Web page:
But I don't remember praying, unless the instinct to live is a prayer. Nor did I see a tunnel, and a light, so often mentioned by those who have approached the final gate. Nor did I see people waiting for me. Nor did I hear a voice saying my work wasn't done on earth. 

There was only confusion, a dry mouth, the inability to say more than one or two words. The niggling pain of needle-pricks for blood samples and IV, and the bumps and knocks as I was being transferred from stretcher to bed. There was only the present, the moment, the struggle, the fear, the physical evidence that I remained on this earth.

No faith. Optimism, perhaps. Ignorance, certainly. Darkness, red-tinged darkness. But no faith.

I have thought about those hours for weeks now. I have thought about my failure to defeat fear with faith. I have thought about the idea that a person losing faith, temporarily or permanently, in confusion or in panic or in analytical reasoning, doesn't matter a tick to God the Creator, the great I Am. 

Saint Augustine wrote, "Faith is to believe what you do not see; the reward of this faith is to see what you believe."

That works for all of us, doesn't it, atheist, agnostic, faithful, madman and martyr?


Shea Joy said...

Beautiful introspective post, Gary. Glad you are here to share your thoughts with us. Happy Birthday!

Richard Maffeo said...

I agree with Shea. Very well done.

Myra said...

Beautifully written Gary. I especially loved this paragraph:

But I am weak in my faith. I slip away into doubt when the delicate balance holding this mortal container begins to wobble like a gyroscope winding down past its sustaining momentum.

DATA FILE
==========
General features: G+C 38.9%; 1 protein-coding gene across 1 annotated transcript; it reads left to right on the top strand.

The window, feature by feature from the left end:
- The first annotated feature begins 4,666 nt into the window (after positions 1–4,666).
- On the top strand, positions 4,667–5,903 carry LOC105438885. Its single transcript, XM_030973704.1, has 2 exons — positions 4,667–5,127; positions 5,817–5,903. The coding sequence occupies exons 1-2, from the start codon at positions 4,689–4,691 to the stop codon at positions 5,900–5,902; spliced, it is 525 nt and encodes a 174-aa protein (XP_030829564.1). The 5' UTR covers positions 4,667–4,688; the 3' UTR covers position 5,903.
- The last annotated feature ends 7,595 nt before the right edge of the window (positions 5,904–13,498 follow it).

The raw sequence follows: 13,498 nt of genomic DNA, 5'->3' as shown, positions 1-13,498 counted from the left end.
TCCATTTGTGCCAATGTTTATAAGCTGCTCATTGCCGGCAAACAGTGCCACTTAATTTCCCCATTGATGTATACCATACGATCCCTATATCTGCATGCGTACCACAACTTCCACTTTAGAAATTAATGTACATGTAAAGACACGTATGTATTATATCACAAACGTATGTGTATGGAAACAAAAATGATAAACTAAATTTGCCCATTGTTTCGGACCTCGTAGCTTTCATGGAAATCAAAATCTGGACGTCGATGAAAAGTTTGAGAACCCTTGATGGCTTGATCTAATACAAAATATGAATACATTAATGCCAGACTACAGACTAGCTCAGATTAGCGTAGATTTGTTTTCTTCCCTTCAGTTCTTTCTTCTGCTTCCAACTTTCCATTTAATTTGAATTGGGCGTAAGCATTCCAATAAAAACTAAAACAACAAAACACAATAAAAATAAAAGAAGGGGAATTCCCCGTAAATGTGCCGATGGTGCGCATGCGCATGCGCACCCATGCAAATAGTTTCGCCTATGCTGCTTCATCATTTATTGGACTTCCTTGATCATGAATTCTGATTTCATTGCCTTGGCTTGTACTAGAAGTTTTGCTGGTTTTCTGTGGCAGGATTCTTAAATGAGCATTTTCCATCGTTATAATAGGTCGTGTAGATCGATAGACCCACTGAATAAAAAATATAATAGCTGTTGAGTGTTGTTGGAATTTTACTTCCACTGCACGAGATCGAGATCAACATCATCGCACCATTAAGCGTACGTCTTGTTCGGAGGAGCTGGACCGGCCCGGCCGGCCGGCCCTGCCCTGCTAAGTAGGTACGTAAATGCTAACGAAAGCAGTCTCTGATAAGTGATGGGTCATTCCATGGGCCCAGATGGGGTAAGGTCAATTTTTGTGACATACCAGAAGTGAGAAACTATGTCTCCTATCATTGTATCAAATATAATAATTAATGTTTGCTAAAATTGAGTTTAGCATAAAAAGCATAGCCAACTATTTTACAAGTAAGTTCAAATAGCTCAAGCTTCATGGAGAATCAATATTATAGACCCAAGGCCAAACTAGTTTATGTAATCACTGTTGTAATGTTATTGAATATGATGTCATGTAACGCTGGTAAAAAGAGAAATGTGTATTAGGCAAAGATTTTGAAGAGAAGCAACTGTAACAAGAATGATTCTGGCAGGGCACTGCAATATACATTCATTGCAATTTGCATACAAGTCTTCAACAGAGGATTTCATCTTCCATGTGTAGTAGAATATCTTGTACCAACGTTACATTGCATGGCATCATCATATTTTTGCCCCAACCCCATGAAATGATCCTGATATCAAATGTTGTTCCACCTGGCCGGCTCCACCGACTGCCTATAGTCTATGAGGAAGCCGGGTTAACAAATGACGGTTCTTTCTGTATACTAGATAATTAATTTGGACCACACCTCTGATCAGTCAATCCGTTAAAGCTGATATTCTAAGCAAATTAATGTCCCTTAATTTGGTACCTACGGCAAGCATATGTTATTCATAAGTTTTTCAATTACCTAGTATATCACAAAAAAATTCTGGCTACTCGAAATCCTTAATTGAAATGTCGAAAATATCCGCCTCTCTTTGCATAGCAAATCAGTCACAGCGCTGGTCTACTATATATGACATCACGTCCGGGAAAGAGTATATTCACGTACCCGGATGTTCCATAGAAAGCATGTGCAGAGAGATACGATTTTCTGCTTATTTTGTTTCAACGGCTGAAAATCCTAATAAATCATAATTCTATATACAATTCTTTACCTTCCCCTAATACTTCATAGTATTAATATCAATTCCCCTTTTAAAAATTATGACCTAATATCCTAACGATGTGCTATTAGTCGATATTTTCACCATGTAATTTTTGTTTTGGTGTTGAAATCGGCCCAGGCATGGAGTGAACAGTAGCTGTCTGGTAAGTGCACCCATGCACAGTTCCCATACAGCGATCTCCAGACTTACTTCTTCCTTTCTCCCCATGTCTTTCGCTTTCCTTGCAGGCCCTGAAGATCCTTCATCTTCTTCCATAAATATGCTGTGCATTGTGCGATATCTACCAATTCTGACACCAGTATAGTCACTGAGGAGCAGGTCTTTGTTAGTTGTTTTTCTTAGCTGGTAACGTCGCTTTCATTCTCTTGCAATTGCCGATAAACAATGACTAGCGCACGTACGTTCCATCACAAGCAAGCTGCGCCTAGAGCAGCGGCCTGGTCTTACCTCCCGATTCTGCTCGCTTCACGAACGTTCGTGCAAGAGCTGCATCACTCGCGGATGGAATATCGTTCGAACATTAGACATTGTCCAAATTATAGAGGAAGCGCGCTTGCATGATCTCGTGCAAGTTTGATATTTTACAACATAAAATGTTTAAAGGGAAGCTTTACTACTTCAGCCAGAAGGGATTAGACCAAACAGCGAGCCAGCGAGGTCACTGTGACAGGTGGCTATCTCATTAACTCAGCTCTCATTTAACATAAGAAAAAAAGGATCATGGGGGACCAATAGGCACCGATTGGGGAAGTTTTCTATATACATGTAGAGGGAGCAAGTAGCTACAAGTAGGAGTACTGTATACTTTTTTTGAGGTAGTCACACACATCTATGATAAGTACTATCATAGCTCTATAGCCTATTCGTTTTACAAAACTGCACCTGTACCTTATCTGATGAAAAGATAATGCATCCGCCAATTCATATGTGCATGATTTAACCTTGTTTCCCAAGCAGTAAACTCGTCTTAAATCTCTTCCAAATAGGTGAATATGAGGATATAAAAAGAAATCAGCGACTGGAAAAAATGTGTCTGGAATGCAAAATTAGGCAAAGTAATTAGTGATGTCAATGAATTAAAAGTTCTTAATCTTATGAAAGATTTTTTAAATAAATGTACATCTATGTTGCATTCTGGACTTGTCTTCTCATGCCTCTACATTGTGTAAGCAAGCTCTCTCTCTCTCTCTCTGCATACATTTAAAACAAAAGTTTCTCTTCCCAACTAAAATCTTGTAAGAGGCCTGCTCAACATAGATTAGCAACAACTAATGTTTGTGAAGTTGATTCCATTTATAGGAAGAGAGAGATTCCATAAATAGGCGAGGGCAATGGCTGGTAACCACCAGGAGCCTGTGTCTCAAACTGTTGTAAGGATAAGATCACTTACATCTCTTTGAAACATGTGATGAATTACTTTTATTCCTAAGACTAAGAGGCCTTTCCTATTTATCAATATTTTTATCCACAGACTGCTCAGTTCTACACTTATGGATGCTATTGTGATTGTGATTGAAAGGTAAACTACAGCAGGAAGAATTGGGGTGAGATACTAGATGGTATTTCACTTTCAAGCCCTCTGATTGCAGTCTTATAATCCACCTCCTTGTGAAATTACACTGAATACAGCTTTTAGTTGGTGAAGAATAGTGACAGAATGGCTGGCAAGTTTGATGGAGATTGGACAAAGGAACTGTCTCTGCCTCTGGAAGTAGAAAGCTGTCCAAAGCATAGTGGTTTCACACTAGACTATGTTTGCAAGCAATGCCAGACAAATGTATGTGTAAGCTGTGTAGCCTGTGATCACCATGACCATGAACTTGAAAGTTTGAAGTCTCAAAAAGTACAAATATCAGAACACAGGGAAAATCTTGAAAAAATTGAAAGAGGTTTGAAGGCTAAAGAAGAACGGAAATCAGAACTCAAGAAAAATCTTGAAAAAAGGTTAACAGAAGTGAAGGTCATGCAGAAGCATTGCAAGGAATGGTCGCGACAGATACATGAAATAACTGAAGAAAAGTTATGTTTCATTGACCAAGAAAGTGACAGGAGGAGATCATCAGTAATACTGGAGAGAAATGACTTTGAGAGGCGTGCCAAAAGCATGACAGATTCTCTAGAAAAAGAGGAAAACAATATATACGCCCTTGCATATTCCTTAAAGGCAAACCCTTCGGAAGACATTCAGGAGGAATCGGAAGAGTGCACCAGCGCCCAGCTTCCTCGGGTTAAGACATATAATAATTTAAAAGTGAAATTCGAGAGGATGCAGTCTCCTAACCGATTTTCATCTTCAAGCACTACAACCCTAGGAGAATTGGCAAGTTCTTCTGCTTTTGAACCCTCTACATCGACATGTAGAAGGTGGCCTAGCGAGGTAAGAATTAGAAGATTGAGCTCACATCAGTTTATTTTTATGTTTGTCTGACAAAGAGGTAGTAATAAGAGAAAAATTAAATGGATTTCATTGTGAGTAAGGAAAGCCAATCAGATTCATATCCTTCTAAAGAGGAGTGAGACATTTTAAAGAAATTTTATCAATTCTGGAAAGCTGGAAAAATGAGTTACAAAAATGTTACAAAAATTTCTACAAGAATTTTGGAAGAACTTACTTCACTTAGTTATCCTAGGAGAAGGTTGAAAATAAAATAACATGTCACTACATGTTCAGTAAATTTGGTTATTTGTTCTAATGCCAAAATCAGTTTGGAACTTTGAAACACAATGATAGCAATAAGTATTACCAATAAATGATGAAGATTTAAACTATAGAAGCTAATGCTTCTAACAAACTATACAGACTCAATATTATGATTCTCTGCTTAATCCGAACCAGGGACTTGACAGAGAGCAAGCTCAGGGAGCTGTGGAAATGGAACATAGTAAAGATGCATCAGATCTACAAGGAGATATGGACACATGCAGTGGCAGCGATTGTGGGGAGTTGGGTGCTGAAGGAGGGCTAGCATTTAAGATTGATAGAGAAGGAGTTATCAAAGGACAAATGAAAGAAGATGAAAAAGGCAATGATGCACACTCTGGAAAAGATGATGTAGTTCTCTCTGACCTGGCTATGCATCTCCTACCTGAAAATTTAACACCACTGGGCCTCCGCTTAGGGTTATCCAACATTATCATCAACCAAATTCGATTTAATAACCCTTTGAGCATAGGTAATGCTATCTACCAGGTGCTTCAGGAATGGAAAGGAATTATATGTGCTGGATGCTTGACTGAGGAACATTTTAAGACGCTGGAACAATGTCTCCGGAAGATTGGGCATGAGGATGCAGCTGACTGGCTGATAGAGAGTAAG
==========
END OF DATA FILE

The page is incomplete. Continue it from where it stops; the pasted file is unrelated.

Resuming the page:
imfunnytoo said...

frightening for you, but wonderful for us that you wrote about.

Maggie said...

Glad to hear you are still on-planet after an experience like that!

Much of this post is beautifully resonant with me, even though I'm a practicing Pagan who was raised in a Christian Protestant community and has rejected the teachings I received there. [Full disclosure: from my personal perspective, Jesus appears as an important historical figure with some unusual talents, whose followers have sometimes done wonderful things and other times made a mess.]

Whether the facts turn out to be that the Soul goes to a Christian Heaven when the Body stops operating, as I was taught in church; or alternatively that the Soul returns to the Universal Consciousness when the Body no longer houses it, as some of my coreligionists suppose; or some third thing ...

What is clear to me from my own experiences with death is that something essential persists after the body stops. For myself, the ego is often quite concerned that it might not be part of that 'something', which seems to be the basis of my occasional fear of death. And yet, the reassurance of my own experiences with Divinity (WHOever that actually is) means that most of the time I have no fear of death at all.

I so appreciate what you write, and how deeply you share yourself with the blogosphere. It is a joy to witness these parts of your life.

Wishing you plenty of love, light and laughter in all you do